Trevor Brookins

*In the last week in the county where I live four boys in junior high school were accused of sexually assaulting two girls aged twelve and fourteen.

The crime that they are accused of is especially heinous involving repeated offenses over a number of days in which the boys entered the girls’ residence illegally and physically restrained the girls so that one of their cohorts could commit the primary crime.

Inevitably someone used this incident to draw conclusions about society in general saying that the United States today operates in a rape culture.

Come again?

I am not about to defend the boys because I don’t know any of the facts of the case outside of what I’ve read in the newspaper. But I will defend the country at large.

As much as there is that is wrong in this country, a rape culture is not present. Anyone who would make such a claim gives the impression that our society accepts the actions of boys and men who would force themselves on females. But that is hardly true. In fact men living in today’s American are more likely today to be convicted of sexual assault than in any other time in recorded human history.

Consider that a few generations ago women had no recourse when they were sexually harassed in their workplaces. Men could defend themselves against charges of rape by asserting that the woman was not a virgin. Women in this country have been banned from voting, forbidden from owning property in some states, and generally made to be an accessory to men. But none of these things are true of contemporary society.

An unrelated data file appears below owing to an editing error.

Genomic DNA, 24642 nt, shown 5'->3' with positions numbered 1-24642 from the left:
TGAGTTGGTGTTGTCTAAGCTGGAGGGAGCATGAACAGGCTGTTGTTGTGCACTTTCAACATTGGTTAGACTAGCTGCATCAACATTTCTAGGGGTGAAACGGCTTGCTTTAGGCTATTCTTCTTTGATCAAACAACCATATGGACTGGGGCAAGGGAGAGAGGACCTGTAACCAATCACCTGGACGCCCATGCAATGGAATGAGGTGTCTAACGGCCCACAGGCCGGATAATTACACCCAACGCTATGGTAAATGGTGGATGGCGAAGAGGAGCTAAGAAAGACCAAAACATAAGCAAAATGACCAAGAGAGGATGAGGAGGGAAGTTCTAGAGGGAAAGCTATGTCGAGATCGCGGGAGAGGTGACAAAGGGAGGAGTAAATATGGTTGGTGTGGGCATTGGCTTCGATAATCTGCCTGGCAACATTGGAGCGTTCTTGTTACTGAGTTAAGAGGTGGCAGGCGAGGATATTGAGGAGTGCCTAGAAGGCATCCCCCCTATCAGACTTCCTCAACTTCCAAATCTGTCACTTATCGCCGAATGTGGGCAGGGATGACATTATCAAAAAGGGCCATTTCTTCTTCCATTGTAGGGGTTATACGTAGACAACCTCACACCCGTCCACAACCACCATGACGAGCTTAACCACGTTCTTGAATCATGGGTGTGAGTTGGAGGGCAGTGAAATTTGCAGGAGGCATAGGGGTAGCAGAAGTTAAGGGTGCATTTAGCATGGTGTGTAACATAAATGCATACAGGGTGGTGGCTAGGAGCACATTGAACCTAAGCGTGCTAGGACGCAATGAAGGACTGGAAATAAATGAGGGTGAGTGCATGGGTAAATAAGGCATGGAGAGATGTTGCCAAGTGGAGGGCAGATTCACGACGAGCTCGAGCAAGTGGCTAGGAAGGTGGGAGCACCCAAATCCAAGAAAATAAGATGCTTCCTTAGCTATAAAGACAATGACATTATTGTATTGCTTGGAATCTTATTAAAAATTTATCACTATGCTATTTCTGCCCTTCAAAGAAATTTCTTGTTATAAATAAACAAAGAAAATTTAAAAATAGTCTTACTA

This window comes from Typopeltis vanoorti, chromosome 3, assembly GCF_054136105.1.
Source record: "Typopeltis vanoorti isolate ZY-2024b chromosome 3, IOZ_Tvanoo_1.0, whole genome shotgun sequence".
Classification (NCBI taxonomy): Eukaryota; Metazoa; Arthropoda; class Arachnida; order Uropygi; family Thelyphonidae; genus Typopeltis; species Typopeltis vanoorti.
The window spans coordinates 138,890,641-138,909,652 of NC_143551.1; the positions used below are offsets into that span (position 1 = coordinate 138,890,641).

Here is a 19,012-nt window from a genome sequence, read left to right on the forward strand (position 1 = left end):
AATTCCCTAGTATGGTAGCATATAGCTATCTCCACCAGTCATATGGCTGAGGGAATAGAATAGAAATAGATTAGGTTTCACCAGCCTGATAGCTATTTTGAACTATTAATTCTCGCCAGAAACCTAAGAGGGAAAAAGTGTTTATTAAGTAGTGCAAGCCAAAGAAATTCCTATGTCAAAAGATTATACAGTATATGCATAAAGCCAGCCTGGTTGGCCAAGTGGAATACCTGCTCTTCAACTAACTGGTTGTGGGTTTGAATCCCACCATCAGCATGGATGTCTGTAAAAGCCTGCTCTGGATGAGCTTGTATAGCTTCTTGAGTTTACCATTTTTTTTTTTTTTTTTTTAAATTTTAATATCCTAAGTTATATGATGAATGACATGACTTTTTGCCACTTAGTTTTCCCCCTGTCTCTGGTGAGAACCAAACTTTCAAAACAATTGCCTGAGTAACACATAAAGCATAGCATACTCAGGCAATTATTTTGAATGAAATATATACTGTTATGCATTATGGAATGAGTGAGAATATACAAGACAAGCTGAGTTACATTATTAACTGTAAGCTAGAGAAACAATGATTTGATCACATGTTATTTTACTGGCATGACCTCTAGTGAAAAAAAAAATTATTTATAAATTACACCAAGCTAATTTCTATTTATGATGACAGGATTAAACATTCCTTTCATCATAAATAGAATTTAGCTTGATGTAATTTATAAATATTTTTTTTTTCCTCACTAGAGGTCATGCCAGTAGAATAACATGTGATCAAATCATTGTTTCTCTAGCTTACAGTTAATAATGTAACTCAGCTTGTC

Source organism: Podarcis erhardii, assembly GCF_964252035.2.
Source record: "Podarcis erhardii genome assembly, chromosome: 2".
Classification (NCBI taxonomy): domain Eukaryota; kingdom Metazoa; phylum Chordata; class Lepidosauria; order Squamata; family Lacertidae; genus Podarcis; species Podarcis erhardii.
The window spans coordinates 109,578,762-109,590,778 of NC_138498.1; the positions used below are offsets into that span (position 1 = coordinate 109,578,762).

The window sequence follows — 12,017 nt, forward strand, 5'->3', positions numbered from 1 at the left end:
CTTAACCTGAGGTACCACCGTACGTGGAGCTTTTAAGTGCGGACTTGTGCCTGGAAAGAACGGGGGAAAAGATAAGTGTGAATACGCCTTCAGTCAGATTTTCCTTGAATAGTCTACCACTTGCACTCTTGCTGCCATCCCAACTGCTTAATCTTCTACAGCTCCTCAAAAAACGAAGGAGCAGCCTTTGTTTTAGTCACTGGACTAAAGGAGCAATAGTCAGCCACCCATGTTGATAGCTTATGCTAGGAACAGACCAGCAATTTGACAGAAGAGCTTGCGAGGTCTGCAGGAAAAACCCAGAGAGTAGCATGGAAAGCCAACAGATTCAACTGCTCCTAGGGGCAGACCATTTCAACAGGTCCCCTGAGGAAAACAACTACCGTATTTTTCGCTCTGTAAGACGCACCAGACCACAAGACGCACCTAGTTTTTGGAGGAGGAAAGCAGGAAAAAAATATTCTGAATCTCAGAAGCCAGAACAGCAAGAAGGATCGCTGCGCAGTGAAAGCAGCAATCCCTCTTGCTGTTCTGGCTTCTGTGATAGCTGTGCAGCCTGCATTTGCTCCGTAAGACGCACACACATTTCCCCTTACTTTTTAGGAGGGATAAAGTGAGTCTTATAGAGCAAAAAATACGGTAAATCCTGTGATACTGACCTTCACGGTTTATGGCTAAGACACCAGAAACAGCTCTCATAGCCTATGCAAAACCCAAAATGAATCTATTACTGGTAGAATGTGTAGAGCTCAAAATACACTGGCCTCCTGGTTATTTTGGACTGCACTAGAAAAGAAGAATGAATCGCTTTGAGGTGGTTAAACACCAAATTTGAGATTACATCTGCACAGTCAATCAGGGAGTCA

While claiming American society operates within a rape culture is incorrect, it would be accurate to say that our current culture is over-sexualized. There is a critical difference to note though. Our society expects that people will have sex and produces images  that correlate to this expectation. This is different from a society that turns a blind eye to sexual assault. Also noteworthy is that men and women are equally expected to have sex, even if our reaction to both is different.

But the commentators I read did not complain about the double standard in terms of the sexual conduct of men and women. Indeed such a complaint would have been inappropriate. Nevertheless that does not absolve them of asserting falsehoods that are reflect badly on our country and culture.

These types of generalizations are typical in our society because of the need to blow things out of proportion. Any good deed is said to be the greatest ever. Any negative is a sign of how doomed our country is. The truth is the United States is humming along and not the best or worst at anything. Generalizations to the contrary are lazy.

The truth is that the boys in this case, if they really committed these crimes, are indicative of poor morals, not a morally corrupt society. And that is all that need be said.

Trevor Brookins is a free lance writer in Rockland County, New York. He is currently working on a book about American culture during the Cold War.  His writing has appeared in The Journal News. You can reach him at [email protected] or follow him on Twitter @historictrev.